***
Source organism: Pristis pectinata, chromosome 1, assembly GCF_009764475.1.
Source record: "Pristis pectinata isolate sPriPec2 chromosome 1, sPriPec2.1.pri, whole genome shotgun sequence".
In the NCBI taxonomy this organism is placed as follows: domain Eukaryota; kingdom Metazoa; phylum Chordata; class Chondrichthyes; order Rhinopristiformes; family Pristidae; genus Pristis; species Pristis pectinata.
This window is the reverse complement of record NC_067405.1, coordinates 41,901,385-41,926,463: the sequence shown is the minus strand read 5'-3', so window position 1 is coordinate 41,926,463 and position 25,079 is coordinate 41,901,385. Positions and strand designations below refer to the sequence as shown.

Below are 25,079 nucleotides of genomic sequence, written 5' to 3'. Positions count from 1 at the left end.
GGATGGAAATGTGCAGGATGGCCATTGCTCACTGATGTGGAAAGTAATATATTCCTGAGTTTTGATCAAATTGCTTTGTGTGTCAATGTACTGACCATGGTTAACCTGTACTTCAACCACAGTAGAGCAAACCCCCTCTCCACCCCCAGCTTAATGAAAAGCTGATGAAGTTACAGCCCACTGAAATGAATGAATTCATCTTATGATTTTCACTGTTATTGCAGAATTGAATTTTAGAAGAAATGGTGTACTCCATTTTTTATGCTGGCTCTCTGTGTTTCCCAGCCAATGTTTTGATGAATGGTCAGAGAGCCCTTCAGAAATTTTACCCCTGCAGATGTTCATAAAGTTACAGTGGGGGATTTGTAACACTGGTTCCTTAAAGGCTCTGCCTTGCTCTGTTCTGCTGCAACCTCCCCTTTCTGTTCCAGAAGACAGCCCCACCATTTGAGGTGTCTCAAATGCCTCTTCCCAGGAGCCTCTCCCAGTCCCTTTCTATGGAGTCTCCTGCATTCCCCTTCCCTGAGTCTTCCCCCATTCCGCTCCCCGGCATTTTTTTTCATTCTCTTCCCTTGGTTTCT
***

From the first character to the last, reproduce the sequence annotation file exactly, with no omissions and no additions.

Source organism: Pristis pectinata, chromosome 1, assembly GCF_009764475.1.
Source record: "Pristis pectinata isolate sPriPec2 chromosome 1, sPriPec2.1.pri, whole genome shotgun sequence".
In the NCBI taxonomy this organism is placed as follows: domain Eukaryota; kingdom Metazoa; phylum Chordata; class Chondrichthyes; order Rhinopristiformes; family Pristidae; genus Pristis; species Pristis pectinata.
This window is the reverse complement of record NC_067405.1, coordinates 41,901,385-41,926,463: the sequence shown is the minus strand read 5'-3', so window position 1 is coordinate 41,926,463 and position 25,079 is coordinate 41,901,385. Positions and strand designations below refer to the sequence as shown.

Below are 25,079 nucleotides of genomic sequence, written 5' to 3'. Positions count from 1 at the left end.
GGATGGAAATGTGCAGGATGGCCATTGCTCACTGATGTGGAAAGTAATATATTCCTGAGTTTTGATCAAATTGCTTTGTGTGTCAATGTACTGACCATGGTTAACCTGTACTTCAACCACAGTAGAGCAAACCCCCTCTCCACCCCCAGCTTAATGAAAAGCTGATGAAGTTACAGCCCACTGAAATGAATGAATTCATCTTATGATTTTCACTGTTATTGCAGAATTGAATTTTAGAAGAAATGGTGTACTCCATTTTTTATGCTGGCTCTCTGTGTTTCCCAGCCAATGTTTTGATGAATGGTCAGAGAGCCCTTCAGAAATTTTACCCCTGCAGATGTTCATAAAGTTACAGTGGGGGATTTGTAACACTGGTTCCTTAAAGGCTCTGCCTTGCTCTGTTCTGCTGCAACCTCCCCTTTCTGTTCCAGAAGACAGCCCCACCATTTGAGGTGTCTCAAATGCCTCTTCCCAGGAGCCTCTCCCAGTCCCTTTCTATGGAGTCTCCTGCATTCCCCTTCCCTGAGTCTTCCCCCATTCCGCTCCCCGGCATTTTTTTTCATTCTCTTCCCTTGGTTTCT